The “analytics_tag” tag setting enables Google Consent Mode to adjust the behavior of analytics cookies or statistics cookies so that they don’t fire unless the user gives explicit consent.

If users don’t give their consent to statistics cookies, Google Consent Mode makes sure that you still get aggregate and non-identifying insights into your website’s performance, such as:

  • timestamps
  • user agents
  • referrers
  • other basic measurements for modeling

Google Consent Mode helps enable compliance with the GDPR and requirements Google has levied on its customers, while also contributing to optimized analytics data, respecting both end-user privacy and your need for data and user insights to drive marketing operations.

Cookiebot CMP integrates with Google Consent Mode

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Step 4: Enter into a Data Processing Agreement with Google

A Data Processing Agreement (DPA) is a legally binding contract required in some instances under the GDPR, that sets out the rights and obligations of the data controller — in this case, your company — and the data processor — in this case, Google — regarding the processing and protection of personal data.

The GDPR mandates that a DPA must include certain provisions, such as:

  • information about the data collected and processed
  • duration of processing
  • nature and purpose(s) of the processing
  • types of personal data and categories of data subjects
  • the obligations and rights of the data controller and data processor
  • requirements for security for the data and processing operations

The DPA can be a critical element in the GDPR framework, helping to ensure that when a data controller outsources data processing activities to a data processor, the latter handles personal data in compliance with the regulation. While processors do have responsibilities for security and compliant processing, ultimate responsibility for GDPR-compliant processing and data protection lies with the data controller.

You can follow these steps to accept Google’s DPA from your Google Analytics account.

Google Analytics 4 and GDPR-compliant advertising practices

Google Analytics is a statistics and marketing tool that digital advertisers often use to measure the effectiveness of their online advertising campaigns, segment audiences, track conversions and create remarketing campaigns.

There are also requirements from Google for advertisers, including those that use Google Analytics 4, that collect data from or serve ads to users in the EU and EEA in compliance with the GDPR.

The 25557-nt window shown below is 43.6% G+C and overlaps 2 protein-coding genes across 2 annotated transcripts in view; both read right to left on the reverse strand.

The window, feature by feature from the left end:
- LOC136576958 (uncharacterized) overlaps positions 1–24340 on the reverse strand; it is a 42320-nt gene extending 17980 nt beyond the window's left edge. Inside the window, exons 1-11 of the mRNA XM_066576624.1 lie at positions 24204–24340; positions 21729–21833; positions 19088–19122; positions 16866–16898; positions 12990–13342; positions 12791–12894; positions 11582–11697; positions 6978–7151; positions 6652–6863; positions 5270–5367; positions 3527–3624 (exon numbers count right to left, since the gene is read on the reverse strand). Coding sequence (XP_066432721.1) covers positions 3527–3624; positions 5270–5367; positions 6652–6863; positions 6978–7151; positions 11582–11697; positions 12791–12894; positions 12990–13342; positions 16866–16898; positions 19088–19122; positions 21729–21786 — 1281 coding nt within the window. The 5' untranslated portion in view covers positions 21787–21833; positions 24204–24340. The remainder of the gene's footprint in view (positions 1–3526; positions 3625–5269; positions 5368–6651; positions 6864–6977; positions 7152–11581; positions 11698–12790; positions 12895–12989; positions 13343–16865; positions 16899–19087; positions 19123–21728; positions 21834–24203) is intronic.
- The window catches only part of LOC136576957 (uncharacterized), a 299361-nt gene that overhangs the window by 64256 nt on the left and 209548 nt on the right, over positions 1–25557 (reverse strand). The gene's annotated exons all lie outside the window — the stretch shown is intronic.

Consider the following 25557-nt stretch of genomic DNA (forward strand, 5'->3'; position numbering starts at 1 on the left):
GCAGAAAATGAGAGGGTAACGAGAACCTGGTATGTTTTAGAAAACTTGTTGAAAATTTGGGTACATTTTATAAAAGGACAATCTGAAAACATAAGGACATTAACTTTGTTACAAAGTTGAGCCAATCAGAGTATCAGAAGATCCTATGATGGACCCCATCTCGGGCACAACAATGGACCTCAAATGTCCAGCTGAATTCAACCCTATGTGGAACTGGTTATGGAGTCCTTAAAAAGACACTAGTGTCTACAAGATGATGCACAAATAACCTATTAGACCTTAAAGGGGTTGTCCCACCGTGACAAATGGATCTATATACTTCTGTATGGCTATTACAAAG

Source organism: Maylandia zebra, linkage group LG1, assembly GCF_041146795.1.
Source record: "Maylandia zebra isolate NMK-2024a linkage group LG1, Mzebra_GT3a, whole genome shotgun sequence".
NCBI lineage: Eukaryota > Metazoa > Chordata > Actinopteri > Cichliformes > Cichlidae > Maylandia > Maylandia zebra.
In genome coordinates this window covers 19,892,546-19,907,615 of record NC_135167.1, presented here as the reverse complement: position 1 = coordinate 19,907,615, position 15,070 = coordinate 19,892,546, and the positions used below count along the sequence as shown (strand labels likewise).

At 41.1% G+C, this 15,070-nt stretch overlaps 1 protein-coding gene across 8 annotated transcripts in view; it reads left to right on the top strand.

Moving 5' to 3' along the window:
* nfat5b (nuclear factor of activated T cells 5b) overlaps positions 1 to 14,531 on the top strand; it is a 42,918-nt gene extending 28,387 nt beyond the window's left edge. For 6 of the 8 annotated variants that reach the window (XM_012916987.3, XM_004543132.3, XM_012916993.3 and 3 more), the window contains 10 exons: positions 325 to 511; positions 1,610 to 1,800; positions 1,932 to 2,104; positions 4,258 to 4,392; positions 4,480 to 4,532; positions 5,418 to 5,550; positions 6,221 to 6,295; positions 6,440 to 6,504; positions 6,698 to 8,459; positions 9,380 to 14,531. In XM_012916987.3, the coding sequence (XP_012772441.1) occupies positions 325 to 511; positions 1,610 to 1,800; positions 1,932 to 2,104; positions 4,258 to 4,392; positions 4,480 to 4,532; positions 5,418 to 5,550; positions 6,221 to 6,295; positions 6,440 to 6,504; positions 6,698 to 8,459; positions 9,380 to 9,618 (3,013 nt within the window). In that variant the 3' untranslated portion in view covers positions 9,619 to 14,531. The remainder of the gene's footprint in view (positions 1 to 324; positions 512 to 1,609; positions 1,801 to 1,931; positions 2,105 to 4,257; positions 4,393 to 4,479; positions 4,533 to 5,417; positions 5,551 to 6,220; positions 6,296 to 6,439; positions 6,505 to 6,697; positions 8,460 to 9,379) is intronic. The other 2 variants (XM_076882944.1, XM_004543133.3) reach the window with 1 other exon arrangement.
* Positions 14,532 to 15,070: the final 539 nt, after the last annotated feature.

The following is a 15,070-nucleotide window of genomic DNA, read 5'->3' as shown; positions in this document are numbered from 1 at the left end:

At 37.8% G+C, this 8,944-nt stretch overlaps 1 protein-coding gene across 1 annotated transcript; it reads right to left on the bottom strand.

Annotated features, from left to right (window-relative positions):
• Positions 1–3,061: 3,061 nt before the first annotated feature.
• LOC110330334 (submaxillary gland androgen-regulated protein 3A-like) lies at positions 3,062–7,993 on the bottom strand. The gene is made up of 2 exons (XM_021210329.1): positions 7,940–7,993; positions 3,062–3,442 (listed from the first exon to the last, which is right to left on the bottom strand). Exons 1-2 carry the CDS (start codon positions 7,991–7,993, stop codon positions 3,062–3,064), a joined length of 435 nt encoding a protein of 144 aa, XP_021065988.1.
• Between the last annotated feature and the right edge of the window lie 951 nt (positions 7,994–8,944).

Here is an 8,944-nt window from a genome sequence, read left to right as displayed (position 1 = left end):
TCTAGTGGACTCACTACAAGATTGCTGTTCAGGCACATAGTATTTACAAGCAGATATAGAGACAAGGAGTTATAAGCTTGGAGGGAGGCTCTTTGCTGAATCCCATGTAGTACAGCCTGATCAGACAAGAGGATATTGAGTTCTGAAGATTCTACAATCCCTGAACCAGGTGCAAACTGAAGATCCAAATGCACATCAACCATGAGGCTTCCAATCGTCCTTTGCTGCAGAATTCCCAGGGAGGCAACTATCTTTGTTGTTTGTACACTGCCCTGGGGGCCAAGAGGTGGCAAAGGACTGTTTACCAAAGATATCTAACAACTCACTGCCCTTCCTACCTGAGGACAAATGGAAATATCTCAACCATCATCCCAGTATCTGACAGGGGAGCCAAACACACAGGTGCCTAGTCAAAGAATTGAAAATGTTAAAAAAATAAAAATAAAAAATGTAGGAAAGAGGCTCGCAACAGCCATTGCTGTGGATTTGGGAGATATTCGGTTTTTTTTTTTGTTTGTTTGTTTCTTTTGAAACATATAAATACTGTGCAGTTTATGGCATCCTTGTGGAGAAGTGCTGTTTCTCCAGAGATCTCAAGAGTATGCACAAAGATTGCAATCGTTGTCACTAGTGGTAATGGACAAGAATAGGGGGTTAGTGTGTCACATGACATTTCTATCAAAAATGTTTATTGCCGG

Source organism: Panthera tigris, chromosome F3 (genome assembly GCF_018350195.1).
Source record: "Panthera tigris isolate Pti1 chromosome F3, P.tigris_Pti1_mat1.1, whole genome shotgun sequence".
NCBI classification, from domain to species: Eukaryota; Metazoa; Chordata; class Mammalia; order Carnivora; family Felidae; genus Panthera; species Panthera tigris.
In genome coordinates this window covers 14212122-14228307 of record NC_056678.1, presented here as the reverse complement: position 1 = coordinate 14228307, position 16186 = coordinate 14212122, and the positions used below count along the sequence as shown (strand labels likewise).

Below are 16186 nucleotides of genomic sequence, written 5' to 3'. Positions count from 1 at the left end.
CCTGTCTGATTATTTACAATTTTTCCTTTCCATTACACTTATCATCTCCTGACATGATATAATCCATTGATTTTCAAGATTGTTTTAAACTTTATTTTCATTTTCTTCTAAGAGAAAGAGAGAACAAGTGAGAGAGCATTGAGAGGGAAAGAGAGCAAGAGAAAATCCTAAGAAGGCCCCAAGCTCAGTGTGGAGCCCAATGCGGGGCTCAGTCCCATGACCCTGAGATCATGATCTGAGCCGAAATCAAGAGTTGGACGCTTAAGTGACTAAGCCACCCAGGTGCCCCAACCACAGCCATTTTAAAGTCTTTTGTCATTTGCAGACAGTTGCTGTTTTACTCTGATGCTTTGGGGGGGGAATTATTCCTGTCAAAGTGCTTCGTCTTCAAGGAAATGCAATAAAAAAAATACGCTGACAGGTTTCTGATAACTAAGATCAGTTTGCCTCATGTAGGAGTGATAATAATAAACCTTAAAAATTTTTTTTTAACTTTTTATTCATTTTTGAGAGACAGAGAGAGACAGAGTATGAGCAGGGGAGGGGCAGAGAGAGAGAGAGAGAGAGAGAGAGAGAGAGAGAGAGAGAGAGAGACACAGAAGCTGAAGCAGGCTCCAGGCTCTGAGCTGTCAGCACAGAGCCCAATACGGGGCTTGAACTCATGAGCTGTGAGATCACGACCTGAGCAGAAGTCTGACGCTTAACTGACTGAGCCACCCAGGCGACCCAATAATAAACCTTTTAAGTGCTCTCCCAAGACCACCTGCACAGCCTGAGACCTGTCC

The Interactive Advertising Bureau (IAB) Europe’s Transparency and Consent Framework (TCF) enables standardized user consent collection and management in accordance with GDPR requirements.

From January 2024, advertisers that want to serve ads to users in the EU, EEA, and the United Kingdom using Google’s advertising services are required to use a CMP that integrates with the IAB TCF v2.2.Cookiebot CMP integrates with the IAB TCF v2.2 and is a Google-certified CMP. Google has started requiring customers to use a certified CMP that integrates with Consent Mode and the TCF 2.2 to continue to access all functions of various services, including the personalization features of Google Ads.

Secure your ad revenue with the TCF v2.2 and Cookiebot CMP

Find out more

Google EU user consent policy

Google’s EU user consent policy applies to data collected from end users located in the EU, EEA and/or the UK, if the business collecting the data:

  • has an agreement with Google that includes the policy
  • uses Google products that incorporate the policy

Businesses using Google Analytics advertising features must comply with the EU user consent policy, which mandates explicit and informed user consent for collecting and using personal data, clear communication regarding the purposes of data processing, and providing options for users to grant or revoke consent.

Google Analytics 4 data transfers and the EU-U.S. Data Privacy Framework

One of the significant compliance issues with Universal Analytics involved the storage of EU residents’ personal data on servers based in the United States. This storage practice raised concerns regarding GDPR compliance, especially given the GDPR mandates that international data transfers must only occur to countries or entities that provide an adequate level of protection in line with EU standards.

The invalidation of the EU-US Privacy Shield framework by the European Court of Justice  in July 2020 further complicated data transfers between the EU and the US. After the ruling, European Data Protection Authorities (DPAs) in Austria, France, Italy, the Netherlands, Norway, Denmark and Sweden declared that the use of Universal Analytics was noncompliant with the GDPR.

These decisions emphasized the need for additional safeguards when transferring personal data to the U.S., as the country’s surveillance laws were found to be incompatible with EU privacy rights.

Organizations using Universal Analytics had to reassess their data transfer and storage practices to achieve and maintain compliance with the GDPR, often involving the use of additional contractual safeguards, such as Standard Contractual Clauses (SCCs), or seeking alternative solutions that offered data storage within the EU.